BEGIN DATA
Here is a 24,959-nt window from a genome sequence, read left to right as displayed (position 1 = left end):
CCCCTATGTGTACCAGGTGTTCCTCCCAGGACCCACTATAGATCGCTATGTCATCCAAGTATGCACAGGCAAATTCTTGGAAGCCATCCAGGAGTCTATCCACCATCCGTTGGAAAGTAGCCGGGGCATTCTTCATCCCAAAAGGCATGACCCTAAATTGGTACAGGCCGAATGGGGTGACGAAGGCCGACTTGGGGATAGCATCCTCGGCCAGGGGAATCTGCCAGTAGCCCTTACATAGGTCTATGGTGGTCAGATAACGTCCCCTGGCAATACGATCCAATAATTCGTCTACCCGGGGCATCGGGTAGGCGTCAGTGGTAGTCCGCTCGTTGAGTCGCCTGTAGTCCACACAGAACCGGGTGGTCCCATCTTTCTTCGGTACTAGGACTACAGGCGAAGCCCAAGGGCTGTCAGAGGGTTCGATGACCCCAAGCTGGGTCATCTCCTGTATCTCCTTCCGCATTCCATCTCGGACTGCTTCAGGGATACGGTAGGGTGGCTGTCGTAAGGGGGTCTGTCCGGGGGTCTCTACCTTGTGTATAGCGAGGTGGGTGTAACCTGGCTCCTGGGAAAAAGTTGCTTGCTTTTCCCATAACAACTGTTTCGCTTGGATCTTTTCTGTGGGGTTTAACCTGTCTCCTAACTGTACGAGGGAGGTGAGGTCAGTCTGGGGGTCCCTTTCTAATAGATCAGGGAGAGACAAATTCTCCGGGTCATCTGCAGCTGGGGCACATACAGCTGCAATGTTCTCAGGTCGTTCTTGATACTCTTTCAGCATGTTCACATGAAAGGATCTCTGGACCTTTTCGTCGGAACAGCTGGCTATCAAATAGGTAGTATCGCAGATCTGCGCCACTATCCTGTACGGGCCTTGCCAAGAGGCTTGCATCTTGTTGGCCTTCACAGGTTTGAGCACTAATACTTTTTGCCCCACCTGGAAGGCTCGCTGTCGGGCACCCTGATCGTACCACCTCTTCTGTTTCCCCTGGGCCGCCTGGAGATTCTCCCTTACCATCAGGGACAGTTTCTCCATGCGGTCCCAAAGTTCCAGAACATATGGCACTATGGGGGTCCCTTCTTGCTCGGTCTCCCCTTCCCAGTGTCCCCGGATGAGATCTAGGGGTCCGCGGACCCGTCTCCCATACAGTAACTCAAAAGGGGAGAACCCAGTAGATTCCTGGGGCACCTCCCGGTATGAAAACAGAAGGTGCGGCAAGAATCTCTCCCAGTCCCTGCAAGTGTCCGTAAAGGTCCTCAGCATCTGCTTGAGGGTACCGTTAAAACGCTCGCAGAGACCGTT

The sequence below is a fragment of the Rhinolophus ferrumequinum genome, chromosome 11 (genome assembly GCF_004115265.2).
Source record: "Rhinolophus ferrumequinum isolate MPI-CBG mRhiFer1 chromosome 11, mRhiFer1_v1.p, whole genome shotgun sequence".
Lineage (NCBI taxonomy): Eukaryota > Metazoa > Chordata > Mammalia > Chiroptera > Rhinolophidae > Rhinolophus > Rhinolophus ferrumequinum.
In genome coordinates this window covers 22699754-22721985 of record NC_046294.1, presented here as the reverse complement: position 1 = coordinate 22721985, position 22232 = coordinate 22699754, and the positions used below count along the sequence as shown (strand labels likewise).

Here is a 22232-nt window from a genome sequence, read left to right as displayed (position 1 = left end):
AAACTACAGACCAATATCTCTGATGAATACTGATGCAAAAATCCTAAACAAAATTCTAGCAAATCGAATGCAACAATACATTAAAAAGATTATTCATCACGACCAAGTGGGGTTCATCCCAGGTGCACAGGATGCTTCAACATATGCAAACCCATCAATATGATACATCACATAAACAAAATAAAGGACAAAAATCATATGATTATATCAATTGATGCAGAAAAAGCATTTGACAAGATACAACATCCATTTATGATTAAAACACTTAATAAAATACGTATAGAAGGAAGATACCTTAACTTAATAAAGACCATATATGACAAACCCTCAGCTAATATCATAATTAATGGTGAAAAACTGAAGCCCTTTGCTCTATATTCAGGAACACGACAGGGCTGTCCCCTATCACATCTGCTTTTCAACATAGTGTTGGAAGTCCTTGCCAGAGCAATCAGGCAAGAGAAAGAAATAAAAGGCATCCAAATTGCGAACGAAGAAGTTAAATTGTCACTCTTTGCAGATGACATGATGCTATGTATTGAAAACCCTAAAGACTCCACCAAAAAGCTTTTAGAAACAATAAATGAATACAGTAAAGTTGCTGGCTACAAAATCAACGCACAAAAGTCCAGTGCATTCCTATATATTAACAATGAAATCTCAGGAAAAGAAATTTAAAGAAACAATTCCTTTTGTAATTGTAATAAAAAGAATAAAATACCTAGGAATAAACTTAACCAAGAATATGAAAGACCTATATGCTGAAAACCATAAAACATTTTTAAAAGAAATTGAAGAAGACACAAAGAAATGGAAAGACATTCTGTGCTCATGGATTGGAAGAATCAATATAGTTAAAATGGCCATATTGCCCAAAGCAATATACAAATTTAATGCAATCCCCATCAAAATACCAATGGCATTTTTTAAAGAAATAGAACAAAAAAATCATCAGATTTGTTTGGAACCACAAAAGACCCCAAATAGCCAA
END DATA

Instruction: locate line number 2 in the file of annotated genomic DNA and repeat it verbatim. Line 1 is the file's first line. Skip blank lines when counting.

CCCCTATGTGTACCAGGTGTTCCTCCCAGGACCCACTATAGATCGCTATGTCATCCAAGTATGCACAGGCAAATTCTTGGAAGCCATCCAGGAGTCTATCCACCATCCGTTGGAAAGTAGCCGGGGCATTCTTCATCCCAAAAGGCATGACCCTAAATTGGTACAGGCCGAATGGGGTGACGAAGGCCGACTTGGGGATAGCATCCTCGGCCAGGGGAATCTGCCAGTAGCCCTTACATAGGTCTATGGTGGTCAGATAACGTCCCCTGGCAATACGATCCAATAATTCGTCTACCCGGGGCATCGGGTAGGCGTCAGTGGTAGTCCGCTCGTTGAGTCGCCTGTAGTCCACACAGAACCGGGTGGTCCCATCTTTCTTCGGTACTAGGACTACAGGCGAAGCCCAAGGGCTGTCAGAGGGTTCGATGACCCCAAGCTGGGTCATCTCCTGTATCTCCTTCCGCATTCCATCTCGGACTGCTTCAGGGATACGGTAGGGTGGCTGTCGTAAGGGGGTCTGTCCGGGGGTCTCTACCTTGTGTATAGCGAGGTGGGTGTAACCTGGCTCCTGGGAAAAAGTTGCTTGCTTTTCCCATAACAACTGTTTCGCTTGGATCTTTTCTGTGGGGTTTAACCTGTCTCCTAACTGTACGAGGGAGGTGAGGTCAGTCTGGGGGTCCCTTTCTAATAGATCAGGGAGAGACAAATTCTCCGGGTCATCTGCAGCTGGGGCACATACAGCTGCAATGTTCTCAGGTCGTTCTTGATACTCTTTCAGCATGTTCACATGAAAGGATCTCTGGACCTTTTCGTCGGAACAGCTGGCTATCAAATAGGTAGTATCGCAGATCTGCGCCACTATCCTGTACGGGCCTTGCCAAGAGGCTTGCATCTTGTTGGCCTTCACAGGTTTGAGCACTAATACTTTTTGCCCCACCTGGAAGGCTCGCTGTCGGGCACCCTGATCGTACCACCTCTTCTGTTTCCCCTGGGCCGCCTGGAGATTCTCCCTTACCATCAGGGACAGTTTCTCCATGCGGTCCCAAAGTTCCAGAACATATGGCACTATGGGGGTCCCTTCTTGCTCGGTCTCCCCTTCCCAGTGTCCCCGGATGAGATCTAGGGGTCCGCGGACCCGTCTCCCATACAGTAACTCAAAAGGGGAGAACCCAGTAGATTCCTGGGGCACCTCCCGGTATGAAAACAGAAGGTGCGGCAAGAATCTCTCCCAGTCCCTGCAAGTGTCCGTAAAGGTCCTCAGCATCTGCTTGAGGGTACCGTTAAAACGCTCGCAGAGACCGTT